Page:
When you trim away the hype around artificial intelligence, you reveal its extraordinary capacity to deliver real-world benefits for businesses. This was the theme of last night's panel discussion, hosted by the Association of Business Technology Professionals (ABTP) in Las Colinas.
Alan Stein, a Vice President at Saxony Partners, moderated the discussion. Yasir Bashir, a Senior Architect at Saxony, was a panelist.
The discussion focused on the practical implications of artificial intelligence – which has suffered at the hands of science fiction writers and hype-makers. Justin Bundick of Southwest Airlines, Richard Haayen of Nestle Skin Health, Robert Kirk of InterGen Data, and Saxony's Yasir Bashir took turns dispelling myths about the science and presenting use cases.
Stein asked each panelist to define AI in their own words, and their responses focused on business value. AI uncovers patterns within data, streamlines work processes, frees time to focus on creativity, and eliminates biases.
Attendees heard how each represented company uses AI to improve customer experience and/or business processes. Southwest Airlines uses data science to get their planes out of the gate and into the air on-time. Nestle partners with vendors to offer deals to customers based on their needs and preferences. InterGen uses population data analysis to help people develop financial plans for future life events.
At Saxony, Yasir and the healthcare team uses AI to address inefficiencies. From eliminating manual processes for small providers, to lowering the incidence of insurance claim denials, Saxony has uncovered many ways that AI delivers value.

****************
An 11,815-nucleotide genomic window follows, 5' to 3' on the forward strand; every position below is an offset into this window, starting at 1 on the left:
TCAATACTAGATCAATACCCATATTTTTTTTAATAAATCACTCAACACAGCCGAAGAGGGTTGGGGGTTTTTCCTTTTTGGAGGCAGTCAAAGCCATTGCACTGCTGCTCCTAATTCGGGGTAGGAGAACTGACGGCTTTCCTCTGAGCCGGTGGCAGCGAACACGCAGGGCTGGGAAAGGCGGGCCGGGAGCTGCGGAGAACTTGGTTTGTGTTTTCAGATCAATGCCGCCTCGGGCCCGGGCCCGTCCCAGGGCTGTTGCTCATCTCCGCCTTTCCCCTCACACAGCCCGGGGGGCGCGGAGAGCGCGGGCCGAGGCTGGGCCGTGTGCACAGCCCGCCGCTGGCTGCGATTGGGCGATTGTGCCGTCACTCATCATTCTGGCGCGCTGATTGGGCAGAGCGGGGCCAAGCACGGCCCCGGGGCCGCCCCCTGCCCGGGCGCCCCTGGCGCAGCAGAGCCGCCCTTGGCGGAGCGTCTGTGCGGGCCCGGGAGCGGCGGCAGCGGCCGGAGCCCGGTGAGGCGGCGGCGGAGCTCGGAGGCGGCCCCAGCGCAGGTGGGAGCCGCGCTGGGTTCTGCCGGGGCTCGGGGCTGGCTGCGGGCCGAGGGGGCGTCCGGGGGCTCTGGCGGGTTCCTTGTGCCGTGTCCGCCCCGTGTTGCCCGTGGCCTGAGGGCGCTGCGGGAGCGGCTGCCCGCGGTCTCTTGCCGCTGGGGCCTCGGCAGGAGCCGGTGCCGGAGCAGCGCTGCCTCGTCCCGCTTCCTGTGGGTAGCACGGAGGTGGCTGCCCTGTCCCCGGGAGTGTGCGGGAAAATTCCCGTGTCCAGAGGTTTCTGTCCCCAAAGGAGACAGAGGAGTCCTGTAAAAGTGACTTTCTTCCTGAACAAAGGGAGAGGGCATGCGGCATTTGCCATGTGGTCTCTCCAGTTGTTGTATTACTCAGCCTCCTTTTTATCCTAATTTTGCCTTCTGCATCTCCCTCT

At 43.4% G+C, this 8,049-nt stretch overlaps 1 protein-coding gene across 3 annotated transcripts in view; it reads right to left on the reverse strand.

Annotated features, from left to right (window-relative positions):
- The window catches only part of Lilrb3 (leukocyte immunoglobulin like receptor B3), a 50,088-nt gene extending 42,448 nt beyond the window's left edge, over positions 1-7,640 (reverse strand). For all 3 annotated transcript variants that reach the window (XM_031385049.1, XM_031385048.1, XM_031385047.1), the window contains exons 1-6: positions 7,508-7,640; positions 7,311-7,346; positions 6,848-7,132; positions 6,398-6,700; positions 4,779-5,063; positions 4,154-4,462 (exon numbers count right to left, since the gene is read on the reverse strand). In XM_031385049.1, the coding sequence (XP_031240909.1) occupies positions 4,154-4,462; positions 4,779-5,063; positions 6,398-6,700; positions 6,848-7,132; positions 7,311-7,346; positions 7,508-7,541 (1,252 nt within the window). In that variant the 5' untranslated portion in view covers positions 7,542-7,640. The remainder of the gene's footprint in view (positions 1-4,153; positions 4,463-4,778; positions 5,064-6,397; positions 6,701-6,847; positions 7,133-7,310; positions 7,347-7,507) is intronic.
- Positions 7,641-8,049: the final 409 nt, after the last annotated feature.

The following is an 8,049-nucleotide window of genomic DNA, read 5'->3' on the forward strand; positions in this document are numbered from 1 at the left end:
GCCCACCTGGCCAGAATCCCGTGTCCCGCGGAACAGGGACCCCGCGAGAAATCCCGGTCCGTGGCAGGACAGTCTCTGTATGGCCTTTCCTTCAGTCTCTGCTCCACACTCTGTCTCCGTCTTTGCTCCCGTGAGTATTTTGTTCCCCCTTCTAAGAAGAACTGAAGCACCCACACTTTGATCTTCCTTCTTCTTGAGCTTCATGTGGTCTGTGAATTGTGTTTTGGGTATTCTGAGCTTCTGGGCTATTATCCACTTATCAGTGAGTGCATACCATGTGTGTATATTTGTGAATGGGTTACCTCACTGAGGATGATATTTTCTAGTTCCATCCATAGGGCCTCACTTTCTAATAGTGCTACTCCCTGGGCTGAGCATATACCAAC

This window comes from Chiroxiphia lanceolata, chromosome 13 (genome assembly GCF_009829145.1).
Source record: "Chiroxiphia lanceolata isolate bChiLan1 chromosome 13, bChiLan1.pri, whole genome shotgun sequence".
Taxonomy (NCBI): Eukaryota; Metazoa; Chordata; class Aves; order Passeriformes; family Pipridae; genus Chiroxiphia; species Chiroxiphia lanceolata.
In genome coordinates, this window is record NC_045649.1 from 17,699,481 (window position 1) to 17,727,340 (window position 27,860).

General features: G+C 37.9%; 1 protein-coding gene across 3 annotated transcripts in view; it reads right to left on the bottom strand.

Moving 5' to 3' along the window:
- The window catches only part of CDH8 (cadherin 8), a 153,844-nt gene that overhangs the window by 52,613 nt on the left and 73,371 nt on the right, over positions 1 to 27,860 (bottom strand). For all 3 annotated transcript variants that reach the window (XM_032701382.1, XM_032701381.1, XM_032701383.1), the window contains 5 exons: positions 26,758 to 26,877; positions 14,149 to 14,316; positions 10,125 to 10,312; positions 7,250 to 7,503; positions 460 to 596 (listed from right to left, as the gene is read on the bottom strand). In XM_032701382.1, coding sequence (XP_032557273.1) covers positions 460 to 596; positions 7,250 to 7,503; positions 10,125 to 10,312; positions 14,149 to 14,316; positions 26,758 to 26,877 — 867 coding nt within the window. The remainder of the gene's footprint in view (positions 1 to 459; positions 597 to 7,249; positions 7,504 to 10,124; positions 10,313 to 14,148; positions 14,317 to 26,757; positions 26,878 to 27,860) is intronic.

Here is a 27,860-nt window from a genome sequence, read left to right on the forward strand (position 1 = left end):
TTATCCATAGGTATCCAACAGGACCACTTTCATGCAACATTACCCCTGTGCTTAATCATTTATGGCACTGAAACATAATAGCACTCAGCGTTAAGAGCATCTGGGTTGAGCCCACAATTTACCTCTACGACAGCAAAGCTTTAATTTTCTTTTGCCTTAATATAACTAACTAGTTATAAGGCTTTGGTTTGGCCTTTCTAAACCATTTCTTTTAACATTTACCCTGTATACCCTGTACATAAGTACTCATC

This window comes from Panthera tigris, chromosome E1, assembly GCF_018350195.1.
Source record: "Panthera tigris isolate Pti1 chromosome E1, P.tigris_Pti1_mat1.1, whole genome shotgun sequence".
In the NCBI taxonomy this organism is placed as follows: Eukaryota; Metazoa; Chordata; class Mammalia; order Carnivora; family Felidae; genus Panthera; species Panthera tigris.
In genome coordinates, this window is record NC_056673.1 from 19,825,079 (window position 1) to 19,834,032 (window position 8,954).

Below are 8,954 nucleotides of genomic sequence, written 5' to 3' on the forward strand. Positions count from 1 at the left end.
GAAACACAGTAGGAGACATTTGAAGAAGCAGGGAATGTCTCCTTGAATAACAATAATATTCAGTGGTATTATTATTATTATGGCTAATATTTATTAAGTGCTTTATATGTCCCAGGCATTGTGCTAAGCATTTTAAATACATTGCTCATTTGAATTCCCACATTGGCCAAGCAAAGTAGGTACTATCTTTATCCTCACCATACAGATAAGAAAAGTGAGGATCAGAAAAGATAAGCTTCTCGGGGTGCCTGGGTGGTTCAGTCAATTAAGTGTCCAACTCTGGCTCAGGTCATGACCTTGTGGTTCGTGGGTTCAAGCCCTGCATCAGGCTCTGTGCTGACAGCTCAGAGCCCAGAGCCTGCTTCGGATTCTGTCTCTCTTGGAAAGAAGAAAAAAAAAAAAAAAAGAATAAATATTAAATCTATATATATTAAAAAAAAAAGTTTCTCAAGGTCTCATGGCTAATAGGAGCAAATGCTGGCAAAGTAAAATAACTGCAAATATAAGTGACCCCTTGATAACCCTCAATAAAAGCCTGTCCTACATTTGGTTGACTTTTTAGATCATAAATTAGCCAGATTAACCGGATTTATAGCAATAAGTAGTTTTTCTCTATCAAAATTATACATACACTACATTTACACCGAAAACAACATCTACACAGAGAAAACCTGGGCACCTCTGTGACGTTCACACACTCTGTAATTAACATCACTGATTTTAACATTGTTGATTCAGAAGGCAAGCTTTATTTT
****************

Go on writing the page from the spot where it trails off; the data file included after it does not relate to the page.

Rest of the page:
One of the benefits of AI is that, by investing in just a few techniques, it delivers lots of value across a variety of industries.
"Do you have a decision to make where you don't have all the information and it's keeping you up at night?" Southwest's Bundick asked. "Then data science might be the answer."
But, as Stein pointed out, less than 25 percent of companies are currently employing artificial intelligence in any significant way.
Panelists addressed ethical concerns around AI, which is a shadow that has followed the science since its earliest iterations. Each panelist agreed that investments in data security and privacy are top-level priorities. InterGen's Robert Kirk said companies should be wary of data they are collecting for positive means. There's a chance it could used in nefarious ways were it to fall into the wrong hands.
ABTP DFW develops ethical business technology leaders at all levels. Its board engages Information Technology leaders, students, and retired IT professionals.
Daniel Baskind, Saxony Partners' Vice President of Sales, is a member of the ABTP DFW board.